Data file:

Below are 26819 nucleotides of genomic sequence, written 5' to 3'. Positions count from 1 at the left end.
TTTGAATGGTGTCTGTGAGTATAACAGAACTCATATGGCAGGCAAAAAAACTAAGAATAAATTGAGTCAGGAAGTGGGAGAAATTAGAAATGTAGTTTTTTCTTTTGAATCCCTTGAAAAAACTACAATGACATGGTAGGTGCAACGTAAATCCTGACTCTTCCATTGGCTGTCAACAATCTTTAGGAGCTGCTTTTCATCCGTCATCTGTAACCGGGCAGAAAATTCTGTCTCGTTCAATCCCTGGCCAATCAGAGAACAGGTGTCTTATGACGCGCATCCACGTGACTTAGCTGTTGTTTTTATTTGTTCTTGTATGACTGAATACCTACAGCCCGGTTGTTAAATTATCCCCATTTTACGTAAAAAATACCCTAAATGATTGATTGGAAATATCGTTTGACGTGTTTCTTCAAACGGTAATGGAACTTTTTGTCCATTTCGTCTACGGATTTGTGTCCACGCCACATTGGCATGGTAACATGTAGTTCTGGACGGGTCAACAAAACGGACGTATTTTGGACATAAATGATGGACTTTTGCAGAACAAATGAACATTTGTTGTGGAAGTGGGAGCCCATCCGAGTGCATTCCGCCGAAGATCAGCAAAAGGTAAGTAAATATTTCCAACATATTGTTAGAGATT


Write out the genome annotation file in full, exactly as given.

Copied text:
Below are 26819 nucleotides of genomic sequence, written 5' to 3'. Positions count from 1 at the left end.
TTTGAATGGTGTCTGTGAGTATAACAGAACTCATATGGCAGGCAAAAAAACTAAGAATAAATTGAGTCAGGAAGTGGGAGAAATTAGAAATGTAGTTTTTTCTTTTGAATCCCTTGAAAAAACTACAATGACATGGTAGGTGCAACGTAAATCCTGACTCTTCCATTGGCTGTCAACAATCTTTAGGAGCTGCTTTTCATCCGTCATCTGTAACCGGGCAGAAAATTCTGTCTCGTTCAATCCCTGGCCAATCAGAGAACAGGTGTCTTATGACGCGCATCCACGTGACTTAGCTGTTGTTTTTATTTGTTCTTGTATGACTGAATACCTACAGCCCGGTTGTTAAATTATCCCCATTTTACGTAAAAAATACCCTAAATGATTGATTGGAAATATCGTTTGACGTGTTTCTTCAAACGGTAATGGAACTTTTTGTCCATTTCGTCTACGGATTTGTGTCCACGCCACATTGGCATGGTAACATGTAGTTCTGGACGGGTCAACAAAACGGACGTATTTTGGACATAAATGATGGACTTTTGCAGAACAAATGAACATTTGTTGTGGAAGTGGGAGCCCATCCGAGTGCATTCCGCCGAAGATCAGCAAAAGGTAAGTAAATATTTCCAACATATTGTTAGAGATT